Friday, August 31, 2007

For the Person who has Everything

Some time ago I blogged about a hi-tech toilet seat that I had come across while on holiday in Kefalonia in Greece. The seat in question rotated when you left and cleaned its surface, protecting you from all the hazards of bum-transmitted infections, and the unpleasant "calling cards" of males with aiming problems . I thought this was the ultimate in toilet seats but science never sleeps, and I have just stumbled on a quantum leap in toilet technology: the washlet.

Up till now we have had to be satisfied with toilet paper to do the necessary after we have done the inevitable, but according to the Toto Website, toilet paper merely "moves the problem around". To feel truly happy about your personal hygiene you really need a very sophisticated electronic device to---lets be frank---wipe your bum. The site is very nicely designed with friendly music, and pictures of attractive bottoms and faces. Buttons on the webite direct you to every facet of the washlet you could possibly want to know about. The gadget doesn't just clean the relevant area with scientific precision using water at the prefect temperature, it also dries you at the right temperature, and even controls the rate at which the toilet seat goes down. I think you still do have to remember to put the seat down yourself, though!

I love the bit in the technology section where the guy says that the washlet toilet seat "has more in common with your laptop computer than any toilet seat you've ever come across". When you think about it that's not saying much! The nice folk on the Toto site cover several racial groups and they all seem so happy and secure that their personal hygiene needs are being taken care of.

I really don't know if bog roll is going to be enough for me any more.....

If you think there is something fishy about the washlet, try this!

Sunday, August 26, 2007

An Interview With LizardMan

I have never been keen on the idea of tattooing or body piercing. Both Wosog and Gdog have their ears pierced, and I don't really have a problem with that. Two or three years ago Gdog got a tattoo. I still don't think this was a good idea, but clearly an 18 or 19 year-old is entitled to take their own decisions.

This interesting article shows pictures of folk that have altered their bodies in very extreme ways by means not only of piercing, and extensive examples of tattooing, but also subcutaneous inserts, etc. The leopard man, for example, has over 90% of his body surface tattooed and has altered his dentition quite drastically to make him look more like a big cat. If you watch the video about him, however, he seems a very pleasant well balanced individual! The LizardMan featured here again has extreme tattooing and altered teeth, but he also has a split tongue that, frankly, gives me the creeps. The video shows that he is quite an articulate and intelligent individual, however.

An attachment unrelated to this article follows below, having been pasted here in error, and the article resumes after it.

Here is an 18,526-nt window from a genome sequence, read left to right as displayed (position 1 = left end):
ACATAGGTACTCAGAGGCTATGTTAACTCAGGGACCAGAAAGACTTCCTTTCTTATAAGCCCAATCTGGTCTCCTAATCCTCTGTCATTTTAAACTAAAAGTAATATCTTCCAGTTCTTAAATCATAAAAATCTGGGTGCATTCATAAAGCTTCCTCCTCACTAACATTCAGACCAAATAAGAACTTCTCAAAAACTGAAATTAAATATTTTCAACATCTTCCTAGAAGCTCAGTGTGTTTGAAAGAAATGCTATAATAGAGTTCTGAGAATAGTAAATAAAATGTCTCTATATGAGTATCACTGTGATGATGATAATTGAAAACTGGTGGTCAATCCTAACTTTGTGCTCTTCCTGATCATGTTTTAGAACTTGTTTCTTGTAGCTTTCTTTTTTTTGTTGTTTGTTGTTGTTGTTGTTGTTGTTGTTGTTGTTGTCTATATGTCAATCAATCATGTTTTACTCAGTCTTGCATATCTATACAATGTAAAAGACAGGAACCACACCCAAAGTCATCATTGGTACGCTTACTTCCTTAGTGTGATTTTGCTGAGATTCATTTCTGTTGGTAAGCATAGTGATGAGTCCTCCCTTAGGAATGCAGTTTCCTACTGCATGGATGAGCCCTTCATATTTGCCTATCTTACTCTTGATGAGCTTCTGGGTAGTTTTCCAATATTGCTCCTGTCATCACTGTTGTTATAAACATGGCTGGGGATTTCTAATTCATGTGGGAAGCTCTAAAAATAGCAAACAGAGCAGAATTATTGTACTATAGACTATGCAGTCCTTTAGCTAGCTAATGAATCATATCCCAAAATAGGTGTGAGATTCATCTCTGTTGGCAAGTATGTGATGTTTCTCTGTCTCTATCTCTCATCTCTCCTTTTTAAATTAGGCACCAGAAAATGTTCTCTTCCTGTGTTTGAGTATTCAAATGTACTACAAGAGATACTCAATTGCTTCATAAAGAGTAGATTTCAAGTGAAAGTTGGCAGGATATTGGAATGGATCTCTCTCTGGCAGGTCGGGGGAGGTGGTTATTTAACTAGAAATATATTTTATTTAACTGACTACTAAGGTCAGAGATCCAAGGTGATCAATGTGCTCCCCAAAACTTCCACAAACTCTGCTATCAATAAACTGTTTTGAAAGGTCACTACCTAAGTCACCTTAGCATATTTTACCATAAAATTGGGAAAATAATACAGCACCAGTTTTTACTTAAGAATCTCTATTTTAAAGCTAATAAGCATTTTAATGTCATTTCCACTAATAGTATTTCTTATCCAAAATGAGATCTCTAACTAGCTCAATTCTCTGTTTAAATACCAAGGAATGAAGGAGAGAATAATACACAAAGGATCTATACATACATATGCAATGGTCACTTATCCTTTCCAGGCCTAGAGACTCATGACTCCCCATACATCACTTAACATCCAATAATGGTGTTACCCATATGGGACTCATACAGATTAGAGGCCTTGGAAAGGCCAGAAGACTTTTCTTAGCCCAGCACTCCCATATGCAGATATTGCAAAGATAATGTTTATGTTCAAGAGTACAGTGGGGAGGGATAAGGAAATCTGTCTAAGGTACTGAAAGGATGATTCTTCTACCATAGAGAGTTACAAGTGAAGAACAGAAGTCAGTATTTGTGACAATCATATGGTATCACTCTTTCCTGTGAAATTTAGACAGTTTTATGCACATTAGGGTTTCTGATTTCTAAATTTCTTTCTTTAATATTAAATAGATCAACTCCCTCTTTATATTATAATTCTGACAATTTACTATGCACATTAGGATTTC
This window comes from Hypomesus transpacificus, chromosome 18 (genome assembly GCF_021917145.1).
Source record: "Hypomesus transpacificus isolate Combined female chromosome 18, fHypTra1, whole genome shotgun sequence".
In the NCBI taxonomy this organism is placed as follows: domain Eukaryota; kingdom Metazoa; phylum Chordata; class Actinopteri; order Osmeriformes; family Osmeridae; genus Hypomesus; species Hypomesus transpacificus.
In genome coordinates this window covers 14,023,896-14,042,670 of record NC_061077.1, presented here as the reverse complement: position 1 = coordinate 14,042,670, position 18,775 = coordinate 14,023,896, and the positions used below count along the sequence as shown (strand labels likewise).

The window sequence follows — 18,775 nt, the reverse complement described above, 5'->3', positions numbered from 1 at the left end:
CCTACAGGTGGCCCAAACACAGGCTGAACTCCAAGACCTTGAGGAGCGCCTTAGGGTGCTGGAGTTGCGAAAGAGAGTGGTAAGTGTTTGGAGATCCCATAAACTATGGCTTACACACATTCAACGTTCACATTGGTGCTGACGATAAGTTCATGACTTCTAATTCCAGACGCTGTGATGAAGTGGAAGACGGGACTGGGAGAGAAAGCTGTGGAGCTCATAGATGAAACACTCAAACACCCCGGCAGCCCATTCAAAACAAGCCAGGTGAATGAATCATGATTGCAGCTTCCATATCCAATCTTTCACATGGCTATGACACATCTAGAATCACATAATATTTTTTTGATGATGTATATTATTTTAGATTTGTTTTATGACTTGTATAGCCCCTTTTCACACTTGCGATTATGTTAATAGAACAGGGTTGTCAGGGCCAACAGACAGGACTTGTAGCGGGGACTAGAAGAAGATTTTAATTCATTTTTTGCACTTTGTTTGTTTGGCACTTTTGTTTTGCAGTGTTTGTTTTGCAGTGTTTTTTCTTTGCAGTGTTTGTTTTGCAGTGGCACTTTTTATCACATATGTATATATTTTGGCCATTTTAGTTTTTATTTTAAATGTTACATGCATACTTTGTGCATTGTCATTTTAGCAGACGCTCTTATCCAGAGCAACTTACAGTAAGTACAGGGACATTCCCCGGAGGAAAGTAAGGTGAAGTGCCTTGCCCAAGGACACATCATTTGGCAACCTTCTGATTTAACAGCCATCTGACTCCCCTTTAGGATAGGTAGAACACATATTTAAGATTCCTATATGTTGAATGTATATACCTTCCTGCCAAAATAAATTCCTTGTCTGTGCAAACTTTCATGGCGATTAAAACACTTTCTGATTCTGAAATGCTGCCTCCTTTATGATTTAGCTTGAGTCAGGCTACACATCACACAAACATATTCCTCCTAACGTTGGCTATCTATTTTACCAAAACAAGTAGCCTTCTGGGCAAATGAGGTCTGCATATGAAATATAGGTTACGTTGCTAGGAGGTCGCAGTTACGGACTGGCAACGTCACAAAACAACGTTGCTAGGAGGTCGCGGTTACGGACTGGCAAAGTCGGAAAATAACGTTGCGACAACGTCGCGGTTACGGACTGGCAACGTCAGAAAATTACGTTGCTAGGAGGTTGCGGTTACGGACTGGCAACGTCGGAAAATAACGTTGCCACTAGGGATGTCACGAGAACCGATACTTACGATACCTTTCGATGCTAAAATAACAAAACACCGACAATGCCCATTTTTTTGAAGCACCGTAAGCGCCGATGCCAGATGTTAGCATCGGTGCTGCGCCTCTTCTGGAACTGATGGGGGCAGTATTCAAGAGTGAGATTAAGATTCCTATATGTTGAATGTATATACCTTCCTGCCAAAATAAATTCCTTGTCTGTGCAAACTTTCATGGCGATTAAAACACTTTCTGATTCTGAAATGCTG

The question is "Why do they do it?" Do they alter their bodies simply to "dress themselves up" in a similar way to someone else donning a designer suit or carrying an expensive bag? It seems to me that there must be more to it than that! A Flickr contact from New Jersey with the Flickr name perhapsiam is a tattooist and body piercer. He says:

"I really don't view most types of body modification as anything more extreme than, say, a haircut. It's more about making what you were given into what you feel it should be than anything else. We all do this in some way or another. What these people have done is nothing more extreme than basic corrective or cosmetic surgeries, and with less potential risk in most cases."

You might argue that perhapsiam has a vested interest, but at least he practices what he preaches, having one or two body modifications himself. Perhaps he's right that these people are not really doing anything more abnormal than a woman having breast implants? Perhaps folk like myself, with a fairly conventional view of the World should be less judgemental about people like the LizardMan and celebrate his individuality and creativity?

I'll give this some thought---but I won't be getting any piercings or tattoos done any time soon!

Wednesday, August 22, 2007

Amy Winehouse